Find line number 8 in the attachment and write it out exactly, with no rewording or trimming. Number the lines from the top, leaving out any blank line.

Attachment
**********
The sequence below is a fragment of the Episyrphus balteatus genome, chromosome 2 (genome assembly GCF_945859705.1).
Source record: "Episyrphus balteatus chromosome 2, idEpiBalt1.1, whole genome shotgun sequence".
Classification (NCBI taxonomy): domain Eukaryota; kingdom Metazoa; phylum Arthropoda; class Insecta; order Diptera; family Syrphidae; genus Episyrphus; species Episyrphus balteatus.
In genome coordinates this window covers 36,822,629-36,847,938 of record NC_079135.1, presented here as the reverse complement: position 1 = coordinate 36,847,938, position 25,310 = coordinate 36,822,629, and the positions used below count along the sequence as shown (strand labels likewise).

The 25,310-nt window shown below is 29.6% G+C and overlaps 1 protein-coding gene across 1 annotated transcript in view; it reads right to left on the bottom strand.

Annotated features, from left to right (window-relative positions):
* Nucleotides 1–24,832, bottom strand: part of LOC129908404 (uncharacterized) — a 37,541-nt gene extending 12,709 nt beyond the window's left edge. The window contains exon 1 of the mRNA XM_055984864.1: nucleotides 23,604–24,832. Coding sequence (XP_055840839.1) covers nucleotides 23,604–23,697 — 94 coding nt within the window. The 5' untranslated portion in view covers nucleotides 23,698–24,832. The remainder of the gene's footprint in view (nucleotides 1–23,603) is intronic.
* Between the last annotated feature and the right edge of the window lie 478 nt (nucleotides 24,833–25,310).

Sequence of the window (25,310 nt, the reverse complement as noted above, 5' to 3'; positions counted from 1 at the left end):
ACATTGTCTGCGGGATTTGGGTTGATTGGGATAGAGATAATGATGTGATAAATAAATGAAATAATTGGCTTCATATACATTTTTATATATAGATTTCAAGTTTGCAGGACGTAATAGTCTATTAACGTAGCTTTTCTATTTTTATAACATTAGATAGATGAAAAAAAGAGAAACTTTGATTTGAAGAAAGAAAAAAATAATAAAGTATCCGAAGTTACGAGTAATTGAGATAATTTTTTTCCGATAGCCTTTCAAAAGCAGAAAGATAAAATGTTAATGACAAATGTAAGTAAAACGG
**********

* Between the last annotated feature and the right edge of the window lie 478 nt (nucleotides 24,833–25,310).